# PIC Pressure Control Lab

March 26, 2018 | Author: Lisajanelolly | Category: Cybernetics, Systems Science, Applied Mathematics, Electrical Engineering, Systems Theory

#### Short Description

Report regarding control of the pressure of a process by the automatically manipulation of a pneumatic valve....

#### Description

Contents 1.

Objective.........................................................................................................................2

2.

Summary of Results........................................................................................................2

3.

Discussion.......................................................................................................................4

4.

Conclusion.......................................................................................................................6

5.

References.......................................................................................................................6

List of Figures Figure 1: Controller output vs set point value, for PB=200, I=3 and D=0..............................2 Figure 2: Controller output vs set point value for PB=200, I=3 and D=5.................................2 Figure 3: Controller output vs set point value for PB=200, I=3 and D=20...............................3 Figure 4: Controller output vs set point value for PB=200, I=3 and D=20...............................3 Figure 5: Controller output vs set point value for PB=100, I=1500 and D=0...........................3 Figure 6: Controller output vs set point value for PB=6 and PB=5...........................................4 Figure 7: Controller output vs set point value for PB=10, I=5 and D=1 ..................................4

1. Objective The objective of this experiment was to use a proportional controller to control the pressure of a process by automatically manipulating a pneumatic valve. Pressure disturbances that may appear in processes were investigated by changing the set point, integral time and derivative time of the controllers and measuring the response. The responses to the changes in the system were investigated firstly using a P and I and a PI and D controllers and secondly investigating the effect of proportional band. The experiment also focused on the tuning of a controller and observing the improved response.

2. Summary of Results

Figure 1: Controller output vs set point value, for PB=200, I=3 and D=0

Figure 2: Controller output vs set point value for PB=200, I=3 and D=5

In section 1 of the experiment a PI controller and a PID controller were investigated by comparing different values for each. In figures 1 and 2 in can be seen that a PID controller leads to a reduction in overshoot in the present of a disturbance, in comparison to a PI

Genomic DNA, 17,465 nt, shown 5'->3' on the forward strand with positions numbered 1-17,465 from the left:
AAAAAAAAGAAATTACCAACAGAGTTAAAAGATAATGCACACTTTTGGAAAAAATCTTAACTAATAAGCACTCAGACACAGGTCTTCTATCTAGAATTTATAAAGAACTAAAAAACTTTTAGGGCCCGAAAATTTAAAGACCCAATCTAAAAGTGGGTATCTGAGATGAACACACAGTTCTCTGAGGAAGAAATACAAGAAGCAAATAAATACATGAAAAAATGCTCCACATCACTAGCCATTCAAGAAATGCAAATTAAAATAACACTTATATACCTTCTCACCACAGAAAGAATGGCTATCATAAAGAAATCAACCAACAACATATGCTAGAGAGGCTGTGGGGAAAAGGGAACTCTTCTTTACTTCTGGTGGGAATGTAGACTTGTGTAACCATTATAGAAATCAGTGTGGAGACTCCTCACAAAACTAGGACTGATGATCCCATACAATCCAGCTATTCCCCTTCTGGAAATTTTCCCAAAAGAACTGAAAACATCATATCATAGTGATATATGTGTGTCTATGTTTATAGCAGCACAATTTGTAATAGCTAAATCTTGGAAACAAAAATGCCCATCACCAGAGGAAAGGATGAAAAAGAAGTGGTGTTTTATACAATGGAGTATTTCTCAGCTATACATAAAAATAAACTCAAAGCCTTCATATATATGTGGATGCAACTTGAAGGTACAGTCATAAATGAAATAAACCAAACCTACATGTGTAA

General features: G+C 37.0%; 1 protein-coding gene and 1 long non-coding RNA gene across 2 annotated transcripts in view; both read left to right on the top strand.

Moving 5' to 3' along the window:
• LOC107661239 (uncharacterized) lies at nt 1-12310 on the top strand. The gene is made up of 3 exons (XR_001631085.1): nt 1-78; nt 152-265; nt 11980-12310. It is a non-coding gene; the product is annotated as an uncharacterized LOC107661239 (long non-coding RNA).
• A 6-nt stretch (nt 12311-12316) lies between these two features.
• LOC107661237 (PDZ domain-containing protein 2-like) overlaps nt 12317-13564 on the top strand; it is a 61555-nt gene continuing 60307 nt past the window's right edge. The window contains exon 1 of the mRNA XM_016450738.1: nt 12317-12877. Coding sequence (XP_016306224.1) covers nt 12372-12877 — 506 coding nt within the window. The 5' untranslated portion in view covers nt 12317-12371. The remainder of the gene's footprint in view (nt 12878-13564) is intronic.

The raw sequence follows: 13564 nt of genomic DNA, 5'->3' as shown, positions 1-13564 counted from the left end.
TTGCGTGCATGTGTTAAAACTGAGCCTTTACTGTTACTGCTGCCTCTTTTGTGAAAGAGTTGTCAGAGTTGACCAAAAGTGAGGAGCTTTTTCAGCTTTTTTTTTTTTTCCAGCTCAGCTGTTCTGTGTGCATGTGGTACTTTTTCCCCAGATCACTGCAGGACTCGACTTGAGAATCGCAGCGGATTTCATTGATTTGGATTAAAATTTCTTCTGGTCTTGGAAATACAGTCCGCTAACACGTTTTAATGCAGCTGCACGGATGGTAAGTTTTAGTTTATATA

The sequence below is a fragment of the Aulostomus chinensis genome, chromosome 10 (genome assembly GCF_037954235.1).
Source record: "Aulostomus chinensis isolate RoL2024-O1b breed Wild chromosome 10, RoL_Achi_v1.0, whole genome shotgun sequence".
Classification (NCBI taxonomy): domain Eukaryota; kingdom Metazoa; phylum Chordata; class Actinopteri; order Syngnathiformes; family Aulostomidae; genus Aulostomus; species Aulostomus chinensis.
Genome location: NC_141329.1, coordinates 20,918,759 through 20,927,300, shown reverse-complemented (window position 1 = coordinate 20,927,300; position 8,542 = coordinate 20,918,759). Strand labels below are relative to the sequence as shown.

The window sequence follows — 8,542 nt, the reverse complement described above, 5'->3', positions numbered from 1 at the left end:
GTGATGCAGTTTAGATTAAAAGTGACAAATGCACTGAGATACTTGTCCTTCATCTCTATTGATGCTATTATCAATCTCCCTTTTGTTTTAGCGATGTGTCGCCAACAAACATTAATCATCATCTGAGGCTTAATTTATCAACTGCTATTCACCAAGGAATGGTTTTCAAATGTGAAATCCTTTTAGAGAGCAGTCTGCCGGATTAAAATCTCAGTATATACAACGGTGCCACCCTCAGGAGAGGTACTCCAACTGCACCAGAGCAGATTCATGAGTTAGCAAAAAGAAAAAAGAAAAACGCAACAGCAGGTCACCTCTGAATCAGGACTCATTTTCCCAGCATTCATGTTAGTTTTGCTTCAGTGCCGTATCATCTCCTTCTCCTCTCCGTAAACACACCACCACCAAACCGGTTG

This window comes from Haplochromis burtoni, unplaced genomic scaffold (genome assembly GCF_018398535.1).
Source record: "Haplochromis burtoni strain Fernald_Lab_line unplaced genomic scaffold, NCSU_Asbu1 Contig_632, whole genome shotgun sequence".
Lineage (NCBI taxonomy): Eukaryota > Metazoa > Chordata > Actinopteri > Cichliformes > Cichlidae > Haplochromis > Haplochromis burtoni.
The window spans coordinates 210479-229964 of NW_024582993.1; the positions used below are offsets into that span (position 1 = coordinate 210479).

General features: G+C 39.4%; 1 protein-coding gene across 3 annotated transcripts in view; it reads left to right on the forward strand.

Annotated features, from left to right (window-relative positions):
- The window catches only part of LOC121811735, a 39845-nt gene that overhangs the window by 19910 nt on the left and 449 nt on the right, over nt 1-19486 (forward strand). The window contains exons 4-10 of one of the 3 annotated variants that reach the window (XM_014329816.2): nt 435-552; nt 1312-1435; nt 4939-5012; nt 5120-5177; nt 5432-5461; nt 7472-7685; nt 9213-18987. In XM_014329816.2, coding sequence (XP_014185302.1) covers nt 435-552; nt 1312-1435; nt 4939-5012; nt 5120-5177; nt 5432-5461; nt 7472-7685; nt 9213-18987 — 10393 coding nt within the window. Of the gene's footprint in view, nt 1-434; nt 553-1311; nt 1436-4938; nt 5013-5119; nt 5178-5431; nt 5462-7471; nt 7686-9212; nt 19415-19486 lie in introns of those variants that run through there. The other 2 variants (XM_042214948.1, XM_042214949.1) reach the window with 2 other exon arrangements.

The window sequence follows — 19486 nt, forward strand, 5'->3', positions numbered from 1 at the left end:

controller. This is indicated by a decline in amplitude of the spike seen in figures 2 when compared to that of figure 1.

Figure 3: Controller output vs set point value for PB=200, I=3 and D=20

In figure 3 it can be seen that when the derivative time is increased from 5s to 20s, while the integral time is held constant, that the controller displays an improved response with the amplitude of the spike seen in this figure being smaller than that of the spikes seen in both figure 1 and 2.

Figure 4: Controller output vs set point value for PB=200, I=3 and D=20.

Figure 5: Controller output vs set point value for PB=100, I=1500 and D=0

Figure 6: Controller output vs set point value for PB=6, I=1500 and D=0 and PB=5, I=1500 and D=0

In section 2 of the experiment the proportion bad was manipulated to see the effects of this parameter on the process. It was observed in figure 6 that a lower PB value, had a better response time and less offset. This is reflected in the results shown for that of the PB values PB=6 and PB=5. However it should also be noted that a low PB value increases oscillation which can result in the system becoming unstable. The results above reflect this with oscillation increasing from PB=100 (see figure 4) to PB = 5 (see figure 5).

Figure 7: Controller output vs set point value for PB=10, I=5 and D=1 after applying control loop tuning.

In section 3 investigated a loop tuning procedure called the Nicholas method. It can be seen in the above figure (figure 7), that the tunned loop has a very quick response time, little overshoot and oscillation and little to no offset.

3. Discussion In this experiment both PI and PID controllers were compared. The integral term gives a sum of accumulated error over a set period of time and corrects any error in the system accordingly. This allowing the controller to optimise process control outputs and almost completely eliminates offset. If the I time is too long the correction in any offsets would take a much longer duration and would result in a larger quantity of error within the system. If the I term were too short the set point value will be exceeded resulting in the process becoming unsteady, as the I term reacts to the accumulation of previous errors in order to correct the system. In reference to the set of data in figure 1, the controller output (green) is observed to be relatively stable as oscillations are kept to a minimum. The offset between the controller output and set point is also low and almost completely eliminated. However it can